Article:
The philosophy of the Madrassa-e Tawheed was unique in Afghanistan and promulgated the fusion of modern science and religion, hence its attraction amongst the young university students of that time who required more from Islam than just interpretations and fatwas given by the established, traditional mullahs out of touch with modern developments in science, technology, and politics. Additionally, the madrassa developed an intensive program of Zhikr (remembrance of Allah) and Fikr (tafakkur), which was also well-suited to military personnel stationed in far-flung and out of the way locales (a common occurrence in Afghanistan).

The move to Kabul
In 1969, Mawlana Faizani organized the Religious Scholars' Uprising at the Pul-i Khisti Masjid in Kabul. Although the authorities thought that this protest would dissipate after a short while, the protest grew in numbers and persisted for weeks. To halt the demonstrations, the government cracked down on the restive demonstrators and imprisoned many of the protest's leaders, including Mawlana Faizani. This was to be Mawlana Faizani's fifth stint in prison and lasted a year and a half.
Upon his release, Mawlana Faizani purchased a building next to the Pul-i Khisti Masjid and started a library and book business selling only those books that he had actually read himself. At this time, Mawlana Faizani also organized and managed zikr circles and invited members of the government, military, and scholastic institutions. The intention being to transform society by first transforming the self. It was through these meetings that Mawlana Faizani eventually formed the political party Hizb-i Tawheed.

Final imprisonment

Mawlana Faizani In JailTo eliminate Mawlana Faizani's strong influence amongst the upper echelons of Afghani society (especially amongst the military elites), in 1973 President Daoud of Afghanistan and his Communist advisors falsely accused the Hizb-i Tawheed of organizing a coup d'etat. This accusation led to the final imprisonment of Mawlana Faizani and hundreds of his disciples. It was during this last imprisonment that he suffered the cruelest tortures, including having his beard plucked out one hair at a time, being continually whipped, electrocuted, and having his teeth crushed.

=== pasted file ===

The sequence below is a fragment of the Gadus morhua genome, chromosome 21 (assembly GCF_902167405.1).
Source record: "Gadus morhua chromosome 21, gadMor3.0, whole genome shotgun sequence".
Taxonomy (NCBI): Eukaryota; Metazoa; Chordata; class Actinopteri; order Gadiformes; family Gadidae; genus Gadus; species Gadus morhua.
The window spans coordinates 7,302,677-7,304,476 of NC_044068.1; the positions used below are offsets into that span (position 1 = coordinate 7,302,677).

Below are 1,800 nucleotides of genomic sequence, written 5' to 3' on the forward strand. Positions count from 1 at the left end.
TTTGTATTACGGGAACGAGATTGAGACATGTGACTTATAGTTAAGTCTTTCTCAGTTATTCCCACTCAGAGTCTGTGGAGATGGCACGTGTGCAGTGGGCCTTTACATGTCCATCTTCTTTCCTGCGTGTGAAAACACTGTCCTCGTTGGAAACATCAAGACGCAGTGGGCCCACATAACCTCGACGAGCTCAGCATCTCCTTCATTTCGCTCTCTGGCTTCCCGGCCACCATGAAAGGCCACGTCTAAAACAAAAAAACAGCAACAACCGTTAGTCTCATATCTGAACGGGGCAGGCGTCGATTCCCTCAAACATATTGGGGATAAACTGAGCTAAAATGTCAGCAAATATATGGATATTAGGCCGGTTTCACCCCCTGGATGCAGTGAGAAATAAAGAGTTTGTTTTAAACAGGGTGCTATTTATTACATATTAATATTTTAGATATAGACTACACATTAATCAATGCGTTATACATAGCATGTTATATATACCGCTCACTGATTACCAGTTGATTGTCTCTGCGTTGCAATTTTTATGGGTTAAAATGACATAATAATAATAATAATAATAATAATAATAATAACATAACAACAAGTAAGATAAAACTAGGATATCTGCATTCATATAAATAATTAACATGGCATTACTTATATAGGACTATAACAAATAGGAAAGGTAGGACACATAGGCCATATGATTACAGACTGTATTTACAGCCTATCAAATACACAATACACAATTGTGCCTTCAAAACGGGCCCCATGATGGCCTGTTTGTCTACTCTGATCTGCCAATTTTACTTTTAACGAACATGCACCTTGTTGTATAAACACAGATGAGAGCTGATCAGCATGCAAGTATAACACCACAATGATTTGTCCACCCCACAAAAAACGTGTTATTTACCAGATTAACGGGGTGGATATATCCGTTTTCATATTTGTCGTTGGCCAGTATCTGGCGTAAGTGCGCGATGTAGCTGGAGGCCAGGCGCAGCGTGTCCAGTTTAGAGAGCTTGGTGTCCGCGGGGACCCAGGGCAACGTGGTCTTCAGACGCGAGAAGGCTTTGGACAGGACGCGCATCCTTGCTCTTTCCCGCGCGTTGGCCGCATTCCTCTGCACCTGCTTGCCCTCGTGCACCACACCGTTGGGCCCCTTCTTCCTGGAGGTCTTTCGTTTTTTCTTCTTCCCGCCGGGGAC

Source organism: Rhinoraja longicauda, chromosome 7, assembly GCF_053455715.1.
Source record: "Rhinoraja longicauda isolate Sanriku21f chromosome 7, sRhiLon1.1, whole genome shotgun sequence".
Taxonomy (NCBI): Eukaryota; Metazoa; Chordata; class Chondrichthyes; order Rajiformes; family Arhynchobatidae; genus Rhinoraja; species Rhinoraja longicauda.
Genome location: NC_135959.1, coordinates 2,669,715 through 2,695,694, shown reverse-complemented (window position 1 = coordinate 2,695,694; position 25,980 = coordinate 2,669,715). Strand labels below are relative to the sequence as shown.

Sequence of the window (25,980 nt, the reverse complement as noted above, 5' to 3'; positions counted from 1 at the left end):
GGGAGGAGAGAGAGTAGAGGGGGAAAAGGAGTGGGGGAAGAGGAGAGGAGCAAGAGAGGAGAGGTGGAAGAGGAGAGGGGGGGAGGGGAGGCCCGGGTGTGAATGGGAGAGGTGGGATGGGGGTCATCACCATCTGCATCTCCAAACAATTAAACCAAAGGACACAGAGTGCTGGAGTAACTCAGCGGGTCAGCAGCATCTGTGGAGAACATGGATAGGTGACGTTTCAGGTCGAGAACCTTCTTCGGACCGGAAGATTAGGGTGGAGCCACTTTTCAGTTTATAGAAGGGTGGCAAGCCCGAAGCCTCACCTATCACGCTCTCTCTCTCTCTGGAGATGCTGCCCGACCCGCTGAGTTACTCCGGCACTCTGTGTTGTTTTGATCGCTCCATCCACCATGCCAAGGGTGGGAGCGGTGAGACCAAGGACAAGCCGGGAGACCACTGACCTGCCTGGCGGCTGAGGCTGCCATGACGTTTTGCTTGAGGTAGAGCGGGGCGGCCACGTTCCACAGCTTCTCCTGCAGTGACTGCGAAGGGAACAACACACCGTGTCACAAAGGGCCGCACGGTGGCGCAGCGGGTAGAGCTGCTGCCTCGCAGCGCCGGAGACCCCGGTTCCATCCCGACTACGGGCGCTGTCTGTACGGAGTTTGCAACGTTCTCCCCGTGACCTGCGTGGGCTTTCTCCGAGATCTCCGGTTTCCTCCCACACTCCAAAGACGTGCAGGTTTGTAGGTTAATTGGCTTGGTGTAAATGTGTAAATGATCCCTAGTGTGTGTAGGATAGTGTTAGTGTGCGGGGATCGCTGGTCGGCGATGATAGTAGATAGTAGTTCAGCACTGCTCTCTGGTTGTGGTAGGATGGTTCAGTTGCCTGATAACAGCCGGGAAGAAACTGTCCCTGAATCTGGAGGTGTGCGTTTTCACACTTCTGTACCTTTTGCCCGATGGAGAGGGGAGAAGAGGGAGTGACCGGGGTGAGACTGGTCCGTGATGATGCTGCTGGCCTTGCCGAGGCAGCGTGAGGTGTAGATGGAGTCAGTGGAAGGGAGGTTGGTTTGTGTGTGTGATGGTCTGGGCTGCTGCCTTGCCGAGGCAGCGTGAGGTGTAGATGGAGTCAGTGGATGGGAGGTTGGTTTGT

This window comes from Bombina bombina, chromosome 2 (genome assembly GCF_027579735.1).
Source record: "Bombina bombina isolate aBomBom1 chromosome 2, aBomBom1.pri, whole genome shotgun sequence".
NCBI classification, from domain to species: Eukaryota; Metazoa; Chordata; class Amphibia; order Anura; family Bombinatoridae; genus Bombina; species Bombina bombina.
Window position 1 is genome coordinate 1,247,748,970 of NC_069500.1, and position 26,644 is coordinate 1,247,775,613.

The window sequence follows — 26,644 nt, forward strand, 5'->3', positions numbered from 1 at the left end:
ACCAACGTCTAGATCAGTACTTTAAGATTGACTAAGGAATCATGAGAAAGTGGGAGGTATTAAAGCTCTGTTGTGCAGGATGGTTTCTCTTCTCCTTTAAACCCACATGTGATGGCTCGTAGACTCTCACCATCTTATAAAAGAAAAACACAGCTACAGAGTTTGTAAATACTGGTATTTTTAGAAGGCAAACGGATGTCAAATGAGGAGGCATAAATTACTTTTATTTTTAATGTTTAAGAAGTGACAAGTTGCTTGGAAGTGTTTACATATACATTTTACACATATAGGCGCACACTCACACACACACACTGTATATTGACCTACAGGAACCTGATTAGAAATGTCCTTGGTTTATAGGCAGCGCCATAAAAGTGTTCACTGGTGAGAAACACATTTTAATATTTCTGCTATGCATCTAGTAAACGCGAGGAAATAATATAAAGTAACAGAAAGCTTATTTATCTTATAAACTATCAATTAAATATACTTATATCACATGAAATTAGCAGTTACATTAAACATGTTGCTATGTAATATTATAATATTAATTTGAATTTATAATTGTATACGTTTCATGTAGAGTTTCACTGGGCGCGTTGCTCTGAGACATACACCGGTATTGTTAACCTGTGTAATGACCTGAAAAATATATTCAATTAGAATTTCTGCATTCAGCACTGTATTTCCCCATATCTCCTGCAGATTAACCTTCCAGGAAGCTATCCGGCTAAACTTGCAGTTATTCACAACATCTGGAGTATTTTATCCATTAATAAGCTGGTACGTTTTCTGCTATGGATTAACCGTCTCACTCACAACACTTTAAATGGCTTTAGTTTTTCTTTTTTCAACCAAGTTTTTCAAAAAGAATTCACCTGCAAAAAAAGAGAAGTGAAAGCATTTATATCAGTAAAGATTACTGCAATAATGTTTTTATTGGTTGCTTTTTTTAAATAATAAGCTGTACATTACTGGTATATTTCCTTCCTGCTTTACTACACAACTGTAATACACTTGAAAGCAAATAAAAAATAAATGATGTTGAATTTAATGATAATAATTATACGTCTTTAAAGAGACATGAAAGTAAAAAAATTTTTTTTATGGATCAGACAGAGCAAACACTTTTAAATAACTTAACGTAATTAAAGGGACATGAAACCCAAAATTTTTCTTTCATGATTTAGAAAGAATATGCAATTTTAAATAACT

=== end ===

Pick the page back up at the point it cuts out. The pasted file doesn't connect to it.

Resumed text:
All through this time, Mawlana Faizani continually wrote books to his followers and would have each page secretly spirited out by his visitors. These pages would later be collected and the books published. In total, he is credited with having written 52 books on topics as diverse as taffakkur (fikr), Zikr, Fiqh, conditional and unconditional worships, etc.
Mawlana Faizani disappeared from prison in 1979 shortly after the communist Khalqis came to power. It is believed by some that he was martyred (executed) by this regime.
The continuation of his work and teachings since then, has always been strongly supported in established schools in Afghanistan and in other countries by his students, led by his son, Ustad Mazhabi Sahib. The Madrassa-e Tawheed continues to this day and has established schools in various Western nations including large numbers in Germany, France, Canada, and the United States.
 

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Baba Hatim
The mausoleum of Baba Hatim is located outside the town of Emam Sahib, near Mazari Sharif, Afghanistan. It was restored between 1978 and 1979 by the Délégation Archéologique Française.